This class is subdivided into two orders, the Enteropneusta and the Pterobranchia. The order Enteropneusta contains the acorn-worms balanoglossus and Dolichoglossus,which are free-living. They burrow into mud or sand in shallow coastal waters. The best known are Rhabdopleura and Cephalodiscus; both are sessile.
Dolichoglossus is fifteen to twenty centimetres long. The body is clearly divisible into proboscis, collar and trunk. The proboscis is pre-oral and can be distended or relaxed by entry or exit of sea-water through one or two pores near its base. This mechanism is used for burrowing. Connecting the proboscis to the mouth which is permanently open. Mud and sand are swallowed, and the organic matter is digested; the anus is terminal. The collar somewhat overlaps the base of the proboscis in front and the trunk behind. The anterior part of the trunk is known as the branchio-genital region; here numerous paired gill slits open dorso-laterally. Behind the region the body shows lateral saccualations where the hepatic caeca lie. The abdominal region shows no external differentiation. There is dorsal diverticulum of the anterior part of the gut into the proboscis: it becomes filled with vacuolated cells, and is said to correspond to the notochord. There are single solid dorsal and ventral nerve strands; the dorsal cord processed forward above the notochord, and in this region it is hollow.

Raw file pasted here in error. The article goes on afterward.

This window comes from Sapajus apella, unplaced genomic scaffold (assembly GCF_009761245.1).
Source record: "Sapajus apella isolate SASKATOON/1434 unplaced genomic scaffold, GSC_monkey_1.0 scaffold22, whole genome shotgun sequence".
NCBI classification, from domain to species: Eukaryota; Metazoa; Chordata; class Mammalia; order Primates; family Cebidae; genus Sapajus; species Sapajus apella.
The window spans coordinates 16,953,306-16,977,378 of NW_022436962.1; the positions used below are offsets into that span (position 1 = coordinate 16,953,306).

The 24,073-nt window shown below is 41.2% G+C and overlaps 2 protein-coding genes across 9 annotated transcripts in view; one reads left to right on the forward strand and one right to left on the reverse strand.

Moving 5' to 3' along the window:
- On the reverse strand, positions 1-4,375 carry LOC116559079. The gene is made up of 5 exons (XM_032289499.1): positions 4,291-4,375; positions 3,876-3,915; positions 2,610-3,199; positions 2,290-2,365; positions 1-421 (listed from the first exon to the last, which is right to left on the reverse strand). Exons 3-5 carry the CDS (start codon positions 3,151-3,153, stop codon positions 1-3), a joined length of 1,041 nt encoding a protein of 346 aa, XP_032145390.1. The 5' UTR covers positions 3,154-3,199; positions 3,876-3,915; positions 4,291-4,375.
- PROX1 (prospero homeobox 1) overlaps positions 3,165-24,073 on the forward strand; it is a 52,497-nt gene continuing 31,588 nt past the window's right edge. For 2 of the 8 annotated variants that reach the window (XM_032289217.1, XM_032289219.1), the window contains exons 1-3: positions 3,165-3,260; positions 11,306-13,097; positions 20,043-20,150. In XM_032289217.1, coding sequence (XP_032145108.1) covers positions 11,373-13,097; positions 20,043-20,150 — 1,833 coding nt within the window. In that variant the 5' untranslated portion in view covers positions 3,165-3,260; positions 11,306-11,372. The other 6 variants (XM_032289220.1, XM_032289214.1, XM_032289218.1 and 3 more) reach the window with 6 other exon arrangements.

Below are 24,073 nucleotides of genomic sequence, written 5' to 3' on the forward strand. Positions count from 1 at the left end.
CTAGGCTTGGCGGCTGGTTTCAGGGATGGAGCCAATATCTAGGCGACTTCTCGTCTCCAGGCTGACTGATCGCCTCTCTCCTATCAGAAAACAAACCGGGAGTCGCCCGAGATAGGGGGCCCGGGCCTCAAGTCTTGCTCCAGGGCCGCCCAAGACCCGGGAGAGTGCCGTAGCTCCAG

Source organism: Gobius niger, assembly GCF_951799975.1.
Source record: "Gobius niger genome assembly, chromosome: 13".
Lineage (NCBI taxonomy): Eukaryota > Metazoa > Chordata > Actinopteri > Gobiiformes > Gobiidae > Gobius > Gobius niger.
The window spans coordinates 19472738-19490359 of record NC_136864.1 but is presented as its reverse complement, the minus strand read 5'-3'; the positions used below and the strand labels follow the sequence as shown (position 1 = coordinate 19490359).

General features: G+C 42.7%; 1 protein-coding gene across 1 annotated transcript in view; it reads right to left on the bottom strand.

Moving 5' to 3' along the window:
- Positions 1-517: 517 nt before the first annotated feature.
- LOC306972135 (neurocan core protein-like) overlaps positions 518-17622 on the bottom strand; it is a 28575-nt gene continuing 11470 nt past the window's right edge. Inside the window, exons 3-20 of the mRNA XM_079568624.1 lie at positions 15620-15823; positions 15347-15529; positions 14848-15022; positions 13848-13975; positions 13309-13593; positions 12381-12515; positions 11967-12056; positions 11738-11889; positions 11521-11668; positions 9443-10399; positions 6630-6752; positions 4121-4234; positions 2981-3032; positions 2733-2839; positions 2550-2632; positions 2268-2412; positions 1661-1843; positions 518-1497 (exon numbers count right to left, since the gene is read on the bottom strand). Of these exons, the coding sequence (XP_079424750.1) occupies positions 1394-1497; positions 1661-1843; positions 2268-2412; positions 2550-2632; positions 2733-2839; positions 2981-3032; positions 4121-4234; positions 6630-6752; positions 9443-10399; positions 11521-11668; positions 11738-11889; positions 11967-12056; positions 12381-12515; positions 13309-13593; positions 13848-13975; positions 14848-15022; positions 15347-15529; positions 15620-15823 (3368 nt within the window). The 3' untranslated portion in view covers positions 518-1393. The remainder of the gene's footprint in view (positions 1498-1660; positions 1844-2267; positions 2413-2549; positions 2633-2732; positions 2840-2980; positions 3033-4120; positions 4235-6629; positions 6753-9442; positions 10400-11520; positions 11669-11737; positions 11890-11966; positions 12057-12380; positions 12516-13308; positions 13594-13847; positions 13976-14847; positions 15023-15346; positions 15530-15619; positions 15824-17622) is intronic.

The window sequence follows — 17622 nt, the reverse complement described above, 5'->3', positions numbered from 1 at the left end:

Blood flow in the two main vessel, dorsal and ventral, is on the non-chordate plan, forward in the dorsal vessel and backward in the ventral vessel. There is a contractile structure sometimes known as the heart, at the forward end of the dorsal vessel in the base of the proboscis.
By its pulsations, blood is driven through tow lateral networks called glomeruli, which are the excretory organs. Then the blood flown into the ventral vessel. There is no tail and there are no limbs. In some hemichordates development is direct, but some, such as balanoglosus, have a free- swimming larva called a tornaria. This bears a remarkable resemblance to the free- swimming larvae of echinoderms, especially to the auricularia larva of holothurians. The indicate that there is, at least, a remote affinity between these hemichordates and the echinoderms.
The general features of Dolichoglossus are common to all the hemichordates, though there is considerable variation in external appearance. In the opinion of some zoologists, the group should constitute a separate phylum, on the grounds that their chordate affinities are too slender. However, the undoubted visceral clefts, the small portion of dorsal hollow nerve cord, and the possible notochord, would seem to be strong enough grounds for including them in the chordates.